The discovery has been described as "startling" by scientists studying the moon - who have long assumed the lunar surface is completely dry.

Scientists say there is not enough water to foster life on the lunar surface - but if processed in large quantities, it might provide drinking water or fuel for future moon bases.

Molecules of water

In a statement, Pieters said: "When we say 'water on the moon,' we are not talking about lakes, oceans or even puddles.

"Water on the moon means molecules of water and hydroxyl (hydrogen and oxygen) that interact with molecules of rock and dust specifically in the top millimetres of the moon's surface."

Jessica Sunshine of the University of Maryland and colleagues used infrared mapping from the Deep Impact spacecraft to show water all over the moon.

"The future of human space flight just got a lot brighter thanks to this discovery ... It provides added incentive for nations to develop the industrial potential of the moon"

Morris Jones, space analyst

Separately, Roger Clark of the US Geological Survey and colleagues used a spectrometer - which breaks down light waves to analyse elements and chemicals reflecting them - from the Cassini spacecraft to identify water.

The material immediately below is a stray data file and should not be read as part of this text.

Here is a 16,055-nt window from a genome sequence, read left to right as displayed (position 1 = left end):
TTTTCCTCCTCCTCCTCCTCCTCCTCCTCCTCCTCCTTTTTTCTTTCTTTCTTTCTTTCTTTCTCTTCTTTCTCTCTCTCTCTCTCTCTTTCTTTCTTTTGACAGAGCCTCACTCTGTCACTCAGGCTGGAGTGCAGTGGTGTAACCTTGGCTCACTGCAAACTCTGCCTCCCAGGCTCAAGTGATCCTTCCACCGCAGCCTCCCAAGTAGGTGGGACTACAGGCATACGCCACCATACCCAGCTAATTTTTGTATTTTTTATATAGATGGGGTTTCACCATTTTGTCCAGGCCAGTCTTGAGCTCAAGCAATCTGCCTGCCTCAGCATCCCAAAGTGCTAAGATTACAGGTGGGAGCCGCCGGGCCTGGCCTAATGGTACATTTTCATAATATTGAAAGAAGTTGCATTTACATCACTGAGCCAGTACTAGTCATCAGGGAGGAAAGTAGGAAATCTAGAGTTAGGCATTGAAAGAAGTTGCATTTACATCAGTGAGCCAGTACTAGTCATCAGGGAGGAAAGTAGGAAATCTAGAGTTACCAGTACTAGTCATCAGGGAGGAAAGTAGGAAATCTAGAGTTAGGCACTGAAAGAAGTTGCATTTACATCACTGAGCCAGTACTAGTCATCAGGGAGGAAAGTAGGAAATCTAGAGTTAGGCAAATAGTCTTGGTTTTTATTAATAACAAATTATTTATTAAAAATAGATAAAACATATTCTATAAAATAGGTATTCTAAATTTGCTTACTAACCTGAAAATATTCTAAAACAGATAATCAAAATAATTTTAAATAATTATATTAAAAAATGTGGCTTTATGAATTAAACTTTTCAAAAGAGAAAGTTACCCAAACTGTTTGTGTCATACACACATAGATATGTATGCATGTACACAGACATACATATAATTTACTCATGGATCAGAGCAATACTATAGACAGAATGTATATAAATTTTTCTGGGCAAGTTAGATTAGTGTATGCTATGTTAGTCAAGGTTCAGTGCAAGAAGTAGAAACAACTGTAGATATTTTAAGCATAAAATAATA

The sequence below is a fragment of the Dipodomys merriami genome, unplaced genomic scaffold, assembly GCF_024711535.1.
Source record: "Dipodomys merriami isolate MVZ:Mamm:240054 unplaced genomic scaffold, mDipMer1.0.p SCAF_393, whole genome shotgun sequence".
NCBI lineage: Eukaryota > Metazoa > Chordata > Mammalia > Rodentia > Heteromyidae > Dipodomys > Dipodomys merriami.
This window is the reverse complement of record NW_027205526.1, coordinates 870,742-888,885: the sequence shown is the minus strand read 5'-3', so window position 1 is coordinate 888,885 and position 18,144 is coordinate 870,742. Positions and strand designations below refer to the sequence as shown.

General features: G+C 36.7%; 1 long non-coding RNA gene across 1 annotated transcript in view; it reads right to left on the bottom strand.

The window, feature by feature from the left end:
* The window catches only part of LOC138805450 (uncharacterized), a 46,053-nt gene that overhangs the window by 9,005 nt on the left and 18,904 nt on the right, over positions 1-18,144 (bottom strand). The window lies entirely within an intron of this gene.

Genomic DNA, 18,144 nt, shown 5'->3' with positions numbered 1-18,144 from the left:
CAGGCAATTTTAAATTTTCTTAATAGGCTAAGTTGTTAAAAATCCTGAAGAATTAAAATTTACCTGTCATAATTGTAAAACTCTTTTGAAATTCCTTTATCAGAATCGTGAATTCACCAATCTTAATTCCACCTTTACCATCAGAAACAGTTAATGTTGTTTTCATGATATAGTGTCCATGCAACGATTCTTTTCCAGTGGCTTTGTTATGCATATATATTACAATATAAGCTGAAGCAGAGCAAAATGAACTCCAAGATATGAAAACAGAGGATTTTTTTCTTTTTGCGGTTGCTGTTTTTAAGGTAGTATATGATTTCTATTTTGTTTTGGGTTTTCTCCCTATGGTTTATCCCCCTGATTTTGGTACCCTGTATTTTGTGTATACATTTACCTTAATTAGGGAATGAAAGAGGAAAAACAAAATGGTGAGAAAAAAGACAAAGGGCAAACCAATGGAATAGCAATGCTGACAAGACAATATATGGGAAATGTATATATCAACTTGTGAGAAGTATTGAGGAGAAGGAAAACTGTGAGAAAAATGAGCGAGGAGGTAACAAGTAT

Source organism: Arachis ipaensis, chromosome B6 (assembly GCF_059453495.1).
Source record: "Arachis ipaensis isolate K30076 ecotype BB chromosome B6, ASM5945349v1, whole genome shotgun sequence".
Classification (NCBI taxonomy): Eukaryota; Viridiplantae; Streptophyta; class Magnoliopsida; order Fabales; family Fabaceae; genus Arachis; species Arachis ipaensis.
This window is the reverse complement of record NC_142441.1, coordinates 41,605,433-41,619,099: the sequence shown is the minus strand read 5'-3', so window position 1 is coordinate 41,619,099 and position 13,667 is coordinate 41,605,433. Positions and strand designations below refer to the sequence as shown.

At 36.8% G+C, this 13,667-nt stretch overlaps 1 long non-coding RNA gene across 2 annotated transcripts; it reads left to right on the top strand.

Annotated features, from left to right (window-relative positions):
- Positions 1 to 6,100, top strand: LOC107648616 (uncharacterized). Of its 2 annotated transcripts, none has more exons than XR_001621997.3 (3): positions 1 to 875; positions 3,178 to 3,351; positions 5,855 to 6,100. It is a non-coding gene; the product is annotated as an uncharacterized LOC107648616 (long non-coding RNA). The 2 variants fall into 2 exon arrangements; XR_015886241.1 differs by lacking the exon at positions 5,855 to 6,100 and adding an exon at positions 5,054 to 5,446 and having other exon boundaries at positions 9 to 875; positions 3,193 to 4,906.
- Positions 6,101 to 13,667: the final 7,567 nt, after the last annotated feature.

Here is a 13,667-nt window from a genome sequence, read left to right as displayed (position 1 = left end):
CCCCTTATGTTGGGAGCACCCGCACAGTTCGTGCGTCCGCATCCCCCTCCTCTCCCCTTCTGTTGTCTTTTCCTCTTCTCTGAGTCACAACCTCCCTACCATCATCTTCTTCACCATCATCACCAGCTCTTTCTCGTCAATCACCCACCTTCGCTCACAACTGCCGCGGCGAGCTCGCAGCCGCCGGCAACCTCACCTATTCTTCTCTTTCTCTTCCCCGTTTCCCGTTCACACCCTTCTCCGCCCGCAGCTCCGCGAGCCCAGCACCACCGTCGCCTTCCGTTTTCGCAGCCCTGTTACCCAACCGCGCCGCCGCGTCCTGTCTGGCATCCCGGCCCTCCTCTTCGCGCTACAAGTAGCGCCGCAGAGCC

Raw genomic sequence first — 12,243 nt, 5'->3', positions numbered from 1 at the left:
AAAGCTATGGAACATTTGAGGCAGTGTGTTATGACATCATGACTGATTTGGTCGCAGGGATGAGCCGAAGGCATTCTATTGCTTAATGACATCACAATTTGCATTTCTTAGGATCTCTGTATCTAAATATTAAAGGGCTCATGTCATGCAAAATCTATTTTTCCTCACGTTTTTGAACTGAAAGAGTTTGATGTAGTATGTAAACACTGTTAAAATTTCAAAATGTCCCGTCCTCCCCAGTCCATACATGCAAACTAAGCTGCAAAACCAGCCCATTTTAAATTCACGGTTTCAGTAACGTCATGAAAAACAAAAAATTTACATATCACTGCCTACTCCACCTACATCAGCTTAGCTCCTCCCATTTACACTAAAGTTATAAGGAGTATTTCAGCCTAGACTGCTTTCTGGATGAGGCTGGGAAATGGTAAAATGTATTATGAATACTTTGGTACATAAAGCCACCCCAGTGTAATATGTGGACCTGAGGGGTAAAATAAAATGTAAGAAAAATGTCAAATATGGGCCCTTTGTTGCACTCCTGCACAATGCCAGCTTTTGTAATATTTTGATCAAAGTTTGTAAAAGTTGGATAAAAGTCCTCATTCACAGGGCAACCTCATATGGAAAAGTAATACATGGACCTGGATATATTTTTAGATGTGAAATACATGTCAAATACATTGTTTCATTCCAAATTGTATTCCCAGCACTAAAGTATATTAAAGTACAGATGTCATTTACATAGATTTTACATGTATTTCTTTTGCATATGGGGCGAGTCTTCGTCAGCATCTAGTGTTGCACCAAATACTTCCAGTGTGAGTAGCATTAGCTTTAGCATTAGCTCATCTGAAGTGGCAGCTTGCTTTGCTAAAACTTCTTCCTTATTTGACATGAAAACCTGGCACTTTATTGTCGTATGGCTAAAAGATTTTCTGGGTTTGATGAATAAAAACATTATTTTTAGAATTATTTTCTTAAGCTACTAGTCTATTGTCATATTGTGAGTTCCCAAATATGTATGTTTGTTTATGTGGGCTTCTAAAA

Morris Jones, a space science analyst, told Al Jazeera: "The data is a complete surprise because it goes against everything that we expected.

"We thought that the moon was bone dry in most areas, except for the poles, and the discovery was so shocking that a lot of people had trouble believing even when the data said there was water there.

"I think it's possible to use this water for life support, for manufacturing oxygen and also for use in rocket fuel - which allows you to take off from the moon and possibly fly to other places, such as the planet Mars.

"The future of human space flight just got a lot brighter thanks to this discovery.

"And I think it provides added incentive for nations around the world to go back to the moon, explore further and develop the industrial potential of the moon."

'Wetter regions'

Paul Lucey of the University of Hawaii, who was not involved in the research, wrote in a commentary: "These reports of lunar surface water coincide with intense interest in water at the poles of the Moon.

"There may be much 'wetter' regions to be discovered far from the sites that have been sampled to date.

"It is also possible that rare water-bearing minerals previously observed in lunar samples, but argued to be terrestrial contamination, might be indigenous.

"Perhaps the most valuable result of these new observations is that they prompt a critical re-examination of the notion that the Moon is dry. It is not."

Next month, the US space agency, Nasa's Lunar Crater Observation and Sensing Satellite (LCROSS) probe, will try to detect water by deliberately crashing a large spacecraft onto the moon.